Marlene Dietrich once famously said, "Rio is a beauty. But Sao Paulo. . . Sao Paulo is a city". The Paulistanos understand quite well what the American actress meant by that;they know that they don't have silvery beaches, green hills and blue waters like Rio. Some people even call it a concrete jungle of streets, blocks, highways and endless traffic. But the city - perched on a plateau some 800 metres above sea level - has charms of its own. And it's floating on cash. As one drives on the roads snaking through wooded hills and rich condominiums, you realise how green and rich the city is. With its large parks, excellent metro service, street bars, open-air restaurants, pizza corners, huge malls, big football stadiums, theatres and opera houses, there is never a dull
moment in this city of 12 million people.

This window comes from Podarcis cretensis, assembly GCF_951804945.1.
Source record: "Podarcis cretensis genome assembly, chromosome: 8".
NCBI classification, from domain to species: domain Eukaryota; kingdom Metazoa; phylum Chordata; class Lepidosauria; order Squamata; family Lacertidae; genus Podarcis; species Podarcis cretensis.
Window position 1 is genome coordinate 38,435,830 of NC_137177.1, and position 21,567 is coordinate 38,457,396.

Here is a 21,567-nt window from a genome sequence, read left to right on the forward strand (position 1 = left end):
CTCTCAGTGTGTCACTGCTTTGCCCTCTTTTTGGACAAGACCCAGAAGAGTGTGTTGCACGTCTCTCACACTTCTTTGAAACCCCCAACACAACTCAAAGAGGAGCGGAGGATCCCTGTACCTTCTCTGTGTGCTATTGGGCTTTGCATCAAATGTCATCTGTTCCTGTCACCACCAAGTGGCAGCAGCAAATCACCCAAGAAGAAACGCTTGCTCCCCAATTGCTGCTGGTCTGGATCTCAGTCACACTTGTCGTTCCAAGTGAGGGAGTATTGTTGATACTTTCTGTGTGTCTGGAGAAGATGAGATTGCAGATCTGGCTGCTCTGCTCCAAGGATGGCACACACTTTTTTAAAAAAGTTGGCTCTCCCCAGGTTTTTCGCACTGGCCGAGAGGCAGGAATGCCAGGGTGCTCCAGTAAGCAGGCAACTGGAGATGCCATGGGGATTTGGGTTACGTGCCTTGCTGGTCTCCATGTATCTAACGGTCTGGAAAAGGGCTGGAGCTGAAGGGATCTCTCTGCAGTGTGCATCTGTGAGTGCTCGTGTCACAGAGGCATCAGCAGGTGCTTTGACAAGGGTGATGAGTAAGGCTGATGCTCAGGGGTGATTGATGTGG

And it's during the holiday season - from Christmas to New Year - that the whole city comes together to put up a fantastic show to claim the crown of being the best city in South America. The competition is tough. Not just Rio, but Buenos Aires in Argentina and Santiago in Chile too are known for their beauty and culture. But none has the bustle of Sao Paulo, especially during Christmas. The city is buzzing with activities: there is Natal Iluminado, a riotous display of lights across the city;all the 31 boroughs have set up Christmas squares, where choirs performs every evening;all the main avenues are lit with millions of red, green and blue bulbs;and thousands gather at Ibirapuera Park Lake every evening to watch a light-and-sound show with dancing fountains in the backdrop of 200 trees decorated with one million snowy lights. With all offices, residential buildings and football fan clubs organising parties for their members, many people get invited to multiple gigs every day. "I love this great city, " says